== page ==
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Data from: Simple metrics to characterize inter-individual and temporal variation in habitat selection behaviour

Citation

Bastille-Rousseau, Guillaume; Wittemyer, George (2022), Data from: Simple metrics to characterize inter-individual and temporal variation in habitat selection behaviour, Dryad, Dataset, https://doi.org/10.5061/dryad.vhhmgqnwb

Abstract

1. Individual variation in habitat selection and movement behavior is receiving growing attention, but primarily with respect to characterizing behaviors in different contexts as opposed to decomposing structure in behavior within populations. This focus may be limiting advances in understanding the diversity of individual behavior and its influence on population organization. We propose a framework for characterizing variation in space-use behavior with the aim of advancing interpretation of its form and function.

2. Using outputs from integrated Step Selection Analyses of 20 years of telemetry data from African elephants (Loxodonta Africana), we developed four metrics characterizing differentiation in resource selection behavior within a population [specialization (magnitude of the response independent of direction), heterogeneity (inter-individual variation), consistency (temporal shift in response) and reversal (frequency of directional changes in the response)].

3. We contrast insight from the developed metrics relative to the mean population response using an example focused on two covariates. We then expanded this contrast by evaluating if the metrics identify structurally important information on seasonal shifts in resource selection behaviors in addition to that provided by mean selection coefficients through Principal Component Analyses (PCAs) and a random forest classification.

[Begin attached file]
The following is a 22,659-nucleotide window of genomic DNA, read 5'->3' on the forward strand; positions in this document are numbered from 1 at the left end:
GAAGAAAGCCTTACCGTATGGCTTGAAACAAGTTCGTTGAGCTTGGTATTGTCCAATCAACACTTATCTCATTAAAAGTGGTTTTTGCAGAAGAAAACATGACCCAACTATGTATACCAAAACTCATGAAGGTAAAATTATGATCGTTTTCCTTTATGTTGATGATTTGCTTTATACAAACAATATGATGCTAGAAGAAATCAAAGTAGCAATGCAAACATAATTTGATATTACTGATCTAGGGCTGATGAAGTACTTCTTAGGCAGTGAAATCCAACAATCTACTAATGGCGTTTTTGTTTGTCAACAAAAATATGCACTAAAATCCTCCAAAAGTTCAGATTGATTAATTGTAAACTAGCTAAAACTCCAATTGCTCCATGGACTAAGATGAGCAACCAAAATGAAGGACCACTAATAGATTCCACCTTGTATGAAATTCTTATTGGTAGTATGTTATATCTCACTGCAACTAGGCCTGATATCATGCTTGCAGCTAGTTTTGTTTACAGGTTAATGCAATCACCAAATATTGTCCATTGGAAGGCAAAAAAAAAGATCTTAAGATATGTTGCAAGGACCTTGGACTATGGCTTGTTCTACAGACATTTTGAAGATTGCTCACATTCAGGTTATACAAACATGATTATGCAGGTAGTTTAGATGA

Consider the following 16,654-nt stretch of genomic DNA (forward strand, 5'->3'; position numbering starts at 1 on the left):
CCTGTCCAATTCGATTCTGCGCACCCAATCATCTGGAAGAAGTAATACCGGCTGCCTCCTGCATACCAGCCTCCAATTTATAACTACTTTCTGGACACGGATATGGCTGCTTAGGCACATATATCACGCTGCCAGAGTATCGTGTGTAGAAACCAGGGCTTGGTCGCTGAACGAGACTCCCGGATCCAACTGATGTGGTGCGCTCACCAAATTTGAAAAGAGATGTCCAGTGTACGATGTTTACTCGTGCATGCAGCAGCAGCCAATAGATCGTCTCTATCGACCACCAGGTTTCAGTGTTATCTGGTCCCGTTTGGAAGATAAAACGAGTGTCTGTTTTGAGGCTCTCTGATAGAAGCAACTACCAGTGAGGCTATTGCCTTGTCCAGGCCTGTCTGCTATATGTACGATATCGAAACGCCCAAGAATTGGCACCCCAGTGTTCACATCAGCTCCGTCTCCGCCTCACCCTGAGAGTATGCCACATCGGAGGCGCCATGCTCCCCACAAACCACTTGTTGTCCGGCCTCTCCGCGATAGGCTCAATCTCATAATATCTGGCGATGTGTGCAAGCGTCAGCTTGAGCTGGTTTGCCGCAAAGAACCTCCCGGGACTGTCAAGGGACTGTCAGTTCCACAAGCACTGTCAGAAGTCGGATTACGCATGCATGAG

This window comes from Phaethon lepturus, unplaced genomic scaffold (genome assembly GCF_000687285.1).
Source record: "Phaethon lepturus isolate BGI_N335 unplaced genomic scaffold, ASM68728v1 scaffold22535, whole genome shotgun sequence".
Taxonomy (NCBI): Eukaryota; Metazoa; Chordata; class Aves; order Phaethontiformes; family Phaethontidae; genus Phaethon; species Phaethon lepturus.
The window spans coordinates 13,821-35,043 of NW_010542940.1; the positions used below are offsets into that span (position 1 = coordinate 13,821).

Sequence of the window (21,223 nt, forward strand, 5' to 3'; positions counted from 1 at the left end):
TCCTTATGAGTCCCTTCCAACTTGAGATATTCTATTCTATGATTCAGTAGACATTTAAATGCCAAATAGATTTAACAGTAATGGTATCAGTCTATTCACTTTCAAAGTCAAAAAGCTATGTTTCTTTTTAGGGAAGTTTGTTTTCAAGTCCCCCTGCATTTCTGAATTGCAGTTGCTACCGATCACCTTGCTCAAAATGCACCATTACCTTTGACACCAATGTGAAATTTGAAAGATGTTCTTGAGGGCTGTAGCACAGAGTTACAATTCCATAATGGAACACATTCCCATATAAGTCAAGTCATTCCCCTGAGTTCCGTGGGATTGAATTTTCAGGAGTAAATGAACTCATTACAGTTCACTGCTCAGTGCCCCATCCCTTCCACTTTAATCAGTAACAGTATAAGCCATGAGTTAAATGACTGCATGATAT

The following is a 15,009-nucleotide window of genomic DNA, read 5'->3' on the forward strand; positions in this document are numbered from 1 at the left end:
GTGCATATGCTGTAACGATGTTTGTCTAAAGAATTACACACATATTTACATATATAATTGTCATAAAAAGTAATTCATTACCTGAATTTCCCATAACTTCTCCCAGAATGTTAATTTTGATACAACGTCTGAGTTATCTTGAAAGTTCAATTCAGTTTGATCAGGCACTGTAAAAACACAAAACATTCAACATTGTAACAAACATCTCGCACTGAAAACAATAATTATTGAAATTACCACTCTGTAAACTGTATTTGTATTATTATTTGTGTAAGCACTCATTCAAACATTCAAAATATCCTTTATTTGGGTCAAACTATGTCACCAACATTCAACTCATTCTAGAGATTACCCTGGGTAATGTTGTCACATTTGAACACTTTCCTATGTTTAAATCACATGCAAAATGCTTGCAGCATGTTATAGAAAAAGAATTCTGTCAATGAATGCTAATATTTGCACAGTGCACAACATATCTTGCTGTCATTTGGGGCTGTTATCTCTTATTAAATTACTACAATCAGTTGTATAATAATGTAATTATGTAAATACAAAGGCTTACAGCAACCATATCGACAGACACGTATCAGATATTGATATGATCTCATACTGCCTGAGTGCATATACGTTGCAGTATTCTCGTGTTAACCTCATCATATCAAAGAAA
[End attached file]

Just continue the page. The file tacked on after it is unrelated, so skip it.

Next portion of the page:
4. The simplified example highlighted that for some covariates focusing on the population average failed to capture complex individual variation in behaviors. The PCAs revealed that the developed metrics provided additional information in explaining the patterns in elephant selection beyond that offered by population average covariate values. For elephants, specialization and heterogeneity were informative, with specialization often being a better descriptor of differences in seasonal resource selection behavior than population average responses. Summarizing these metrics spatially and temporally, we illustrate how these metrics can provide insights on overlooked aspects of animal behavior.

5. Our work offers a new approach in how we conceptualize variation in space-use behavior (i.e., habitat selection and movement) by providing ways of encapsulating variation that enables diagnoses of the drivers of individual level variability in a population. The developed metrics explicitly distill how variation in a behavior is structured among individuals and over time which could facilitate comparative work across time, populations, or strata within populations.